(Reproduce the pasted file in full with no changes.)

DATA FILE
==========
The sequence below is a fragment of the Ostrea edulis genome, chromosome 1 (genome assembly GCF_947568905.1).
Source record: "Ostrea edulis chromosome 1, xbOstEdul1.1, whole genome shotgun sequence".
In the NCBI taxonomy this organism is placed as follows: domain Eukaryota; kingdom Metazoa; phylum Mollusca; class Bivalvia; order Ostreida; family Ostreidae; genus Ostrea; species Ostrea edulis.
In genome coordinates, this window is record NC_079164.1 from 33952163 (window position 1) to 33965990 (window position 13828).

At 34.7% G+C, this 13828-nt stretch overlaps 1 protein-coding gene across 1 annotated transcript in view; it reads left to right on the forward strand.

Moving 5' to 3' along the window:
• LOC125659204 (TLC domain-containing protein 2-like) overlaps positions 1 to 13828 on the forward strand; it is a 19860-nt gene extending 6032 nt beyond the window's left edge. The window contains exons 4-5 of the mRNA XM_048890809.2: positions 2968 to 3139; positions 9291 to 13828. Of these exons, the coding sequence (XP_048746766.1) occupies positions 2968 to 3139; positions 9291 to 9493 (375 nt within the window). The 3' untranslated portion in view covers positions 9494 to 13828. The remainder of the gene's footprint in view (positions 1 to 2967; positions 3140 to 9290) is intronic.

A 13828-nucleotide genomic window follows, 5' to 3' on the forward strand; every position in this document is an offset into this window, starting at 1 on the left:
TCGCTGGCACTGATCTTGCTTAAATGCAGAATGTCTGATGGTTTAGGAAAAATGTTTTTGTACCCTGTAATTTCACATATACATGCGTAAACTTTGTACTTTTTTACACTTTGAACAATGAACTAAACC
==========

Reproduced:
The sequence below is a fragment of the Ostrea edulis genome, chromosome 1 (genome assembly GCF_947568905.1).
Source record: "Ostrea edulis chromosome 1, xbOstEdul1.1, whole genome shotgun sequence".
In the NCBI taxonomy this organism is placed as follows: domain Eukaryota; kingdom Metazoa; phylum Mollusca; class Bivalvia; order Ostreida; family Ostreidae; genus Ostrea; species Ostrea edulis.
In genome coordinates, this window is record NC_079164.1 from 33952163 (window position 1) to 33965990 (window position 13828).

At 34.7% G+C, this 13828-nt stretch overlaps 1 protein-coding gene across 1 annotated transcript in view; it reads left to right on the forward strand.

Moving 5' to 3' along the window:
• LOC125659204 (TLC domain-containing protein 2-like) overlaps positions 1 to 13828 on the forward strand; it is a 19860-nt gene extending 6032 nt beyond the window's left edge. The window contains exons 4-5 of the mRNA XM_048890809.2: positions 2968 to 3139; positions 9291 to 13828. Of these exons, the coding sequence (XP_048746766.1) occupies positions 2968 to 3139; positions 9291 to 9493 (375 nt within the window). The 3' untranslated portion in view covers positions 9494 to 13828. The remainder of the gene's footprint in view (positions 1 to 2967; positions 3140 to 9290) is intronic.

A 13828-nucleotide genomic window follows, 5' to 3' on the forward strand; every position in this document is an offset into this window, starting at 1 on the left:
TCGCTGGCACTGATCTTGCTTAAATGCAGAATGTCTGATGGTTTAGGAAAAATGTTTTTGTACCCTGTAATTTCACATATACATGCGTAAACTTTGTACTTTTTTACACTTTGAACAATGAACTAAACC